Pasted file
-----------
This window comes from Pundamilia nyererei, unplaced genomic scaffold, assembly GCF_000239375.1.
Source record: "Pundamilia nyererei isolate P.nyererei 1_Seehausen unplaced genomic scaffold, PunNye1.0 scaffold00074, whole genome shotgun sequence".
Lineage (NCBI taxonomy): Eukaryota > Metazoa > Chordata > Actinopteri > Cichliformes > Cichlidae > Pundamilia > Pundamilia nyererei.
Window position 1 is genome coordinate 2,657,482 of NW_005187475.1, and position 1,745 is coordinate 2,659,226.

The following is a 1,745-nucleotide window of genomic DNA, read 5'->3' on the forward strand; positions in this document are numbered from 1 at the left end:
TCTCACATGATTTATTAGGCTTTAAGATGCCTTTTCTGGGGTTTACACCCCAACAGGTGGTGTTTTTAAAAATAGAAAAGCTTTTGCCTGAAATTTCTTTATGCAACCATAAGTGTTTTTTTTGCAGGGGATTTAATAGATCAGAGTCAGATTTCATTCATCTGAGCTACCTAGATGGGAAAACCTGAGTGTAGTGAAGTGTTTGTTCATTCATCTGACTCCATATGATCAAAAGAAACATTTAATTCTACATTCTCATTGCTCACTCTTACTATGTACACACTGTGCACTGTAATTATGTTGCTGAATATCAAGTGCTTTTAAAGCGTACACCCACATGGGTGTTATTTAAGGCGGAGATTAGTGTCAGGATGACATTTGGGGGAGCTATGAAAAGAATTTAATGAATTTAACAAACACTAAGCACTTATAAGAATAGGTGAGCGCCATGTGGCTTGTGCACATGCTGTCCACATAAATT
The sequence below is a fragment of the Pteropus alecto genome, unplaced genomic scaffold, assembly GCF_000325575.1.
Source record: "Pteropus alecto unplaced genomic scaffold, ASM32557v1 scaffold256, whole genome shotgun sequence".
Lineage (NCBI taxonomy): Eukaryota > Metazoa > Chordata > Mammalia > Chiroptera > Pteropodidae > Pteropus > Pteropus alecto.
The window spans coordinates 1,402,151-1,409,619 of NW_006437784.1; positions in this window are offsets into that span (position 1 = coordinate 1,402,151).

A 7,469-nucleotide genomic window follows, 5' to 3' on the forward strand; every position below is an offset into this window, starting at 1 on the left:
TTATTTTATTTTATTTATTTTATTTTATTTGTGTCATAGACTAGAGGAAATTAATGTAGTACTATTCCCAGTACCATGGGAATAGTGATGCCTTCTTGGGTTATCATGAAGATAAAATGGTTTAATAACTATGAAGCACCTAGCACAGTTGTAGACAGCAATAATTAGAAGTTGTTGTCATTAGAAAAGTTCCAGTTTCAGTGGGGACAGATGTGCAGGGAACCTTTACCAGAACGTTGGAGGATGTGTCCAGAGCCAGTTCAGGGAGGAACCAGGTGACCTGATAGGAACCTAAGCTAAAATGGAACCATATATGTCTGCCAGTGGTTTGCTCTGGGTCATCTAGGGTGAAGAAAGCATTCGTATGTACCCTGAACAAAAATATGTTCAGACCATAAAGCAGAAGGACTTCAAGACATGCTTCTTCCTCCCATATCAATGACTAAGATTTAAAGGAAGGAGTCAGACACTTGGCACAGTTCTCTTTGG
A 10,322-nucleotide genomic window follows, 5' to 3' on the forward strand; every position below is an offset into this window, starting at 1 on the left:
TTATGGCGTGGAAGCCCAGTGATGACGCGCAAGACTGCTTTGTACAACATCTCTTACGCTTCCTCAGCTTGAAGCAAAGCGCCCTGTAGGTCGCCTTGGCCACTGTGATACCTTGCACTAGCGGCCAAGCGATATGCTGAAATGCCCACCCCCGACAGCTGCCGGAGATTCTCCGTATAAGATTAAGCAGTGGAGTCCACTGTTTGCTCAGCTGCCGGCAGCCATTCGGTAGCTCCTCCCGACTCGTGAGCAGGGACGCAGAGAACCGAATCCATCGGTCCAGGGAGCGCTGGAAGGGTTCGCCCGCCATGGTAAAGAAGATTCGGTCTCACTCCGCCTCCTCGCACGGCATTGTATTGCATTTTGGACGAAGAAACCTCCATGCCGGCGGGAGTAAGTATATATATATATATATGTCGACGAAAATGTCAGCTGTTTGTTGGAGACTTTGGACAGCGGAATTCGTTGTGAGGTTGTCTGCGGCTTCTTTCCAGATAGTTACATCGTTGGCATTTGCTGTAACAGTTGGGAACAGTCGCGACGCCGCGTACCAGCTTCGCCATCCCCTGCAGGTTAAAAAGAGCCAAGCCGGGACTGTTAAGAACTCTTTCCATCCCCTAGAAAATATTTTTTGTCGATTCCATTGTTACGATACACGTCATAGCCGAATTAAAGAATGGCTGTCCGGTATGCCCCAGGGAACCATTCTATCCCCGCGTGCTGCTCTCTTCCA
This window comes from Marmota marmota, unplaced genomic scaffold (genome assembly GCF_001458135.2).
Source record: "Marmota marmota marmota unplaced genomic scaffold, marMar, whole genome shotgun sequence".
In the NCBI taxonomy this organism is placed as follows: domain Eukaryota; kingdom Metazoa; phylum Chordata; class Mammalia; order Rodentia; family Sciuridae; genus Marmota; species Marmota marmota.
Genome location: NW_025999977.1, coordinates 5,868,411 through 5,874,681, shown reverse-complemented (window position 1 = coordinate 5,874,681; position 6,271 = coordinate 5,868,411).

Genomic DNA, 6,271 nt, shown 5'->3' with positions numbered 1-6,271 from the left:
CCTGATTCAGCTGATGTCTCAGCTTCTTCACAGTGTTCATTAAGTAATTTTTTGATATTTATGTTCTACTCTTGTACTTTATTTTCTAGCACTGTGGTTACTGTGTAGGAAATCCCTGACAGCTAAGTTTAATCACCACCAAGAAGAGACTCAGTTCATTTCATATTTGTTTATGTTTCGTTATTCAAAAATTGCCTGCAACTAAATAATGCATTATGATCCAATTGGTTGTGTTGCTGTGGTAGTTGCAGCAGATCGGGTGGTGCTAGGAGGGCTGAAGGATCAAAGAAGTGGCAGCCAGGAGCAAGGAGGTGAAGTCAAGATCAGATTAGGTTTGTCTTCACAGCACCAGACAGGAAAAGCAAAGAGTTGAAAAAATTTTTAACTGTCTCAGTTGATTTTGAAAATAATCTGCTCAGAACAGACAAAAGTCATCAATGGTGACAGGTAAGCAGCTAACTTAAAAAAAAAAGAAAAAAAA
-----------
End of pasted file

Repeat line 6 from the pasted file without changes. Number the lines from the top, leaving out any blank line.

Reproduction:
TCTCACATGATTTATTAGGCTTTAAGATGCCTTTTCTGGGGTTTACACCCCAACAGGTGGTGTTTTTAAAAATAGAAAAGCTTTTGCCTGAAATTTCTTTATGCAACCATAAGTGTTTTTTTTGCAGGGGATTTAATAGATCAGAGTCAGATTTCATTCATCTGAGCTACCTAGATGGGAAAACCTGAGTGTAGTGAAGTGTTTGTTCATTCATCTGACTCCATATGATCAAAAGAAACATTTAATTCTACATTCTCATTGCTCACTCTTACTATGTACACACTGTGCACTGTAATTATGTTGCTGAATATCAAGTGCTTTTAAAGCGTACACCCACATGGGTGTTATTTAAGGCGGAGATTAGTGTCAGGATGACATTTGGGGGAGCTATGAAAAGAATTTAATGAATTTAACAAACACTAAGCACTTATAAGAATAGGTGAGCGCCATGTGGCTTGTGCACATGCTGTCCACATAAATT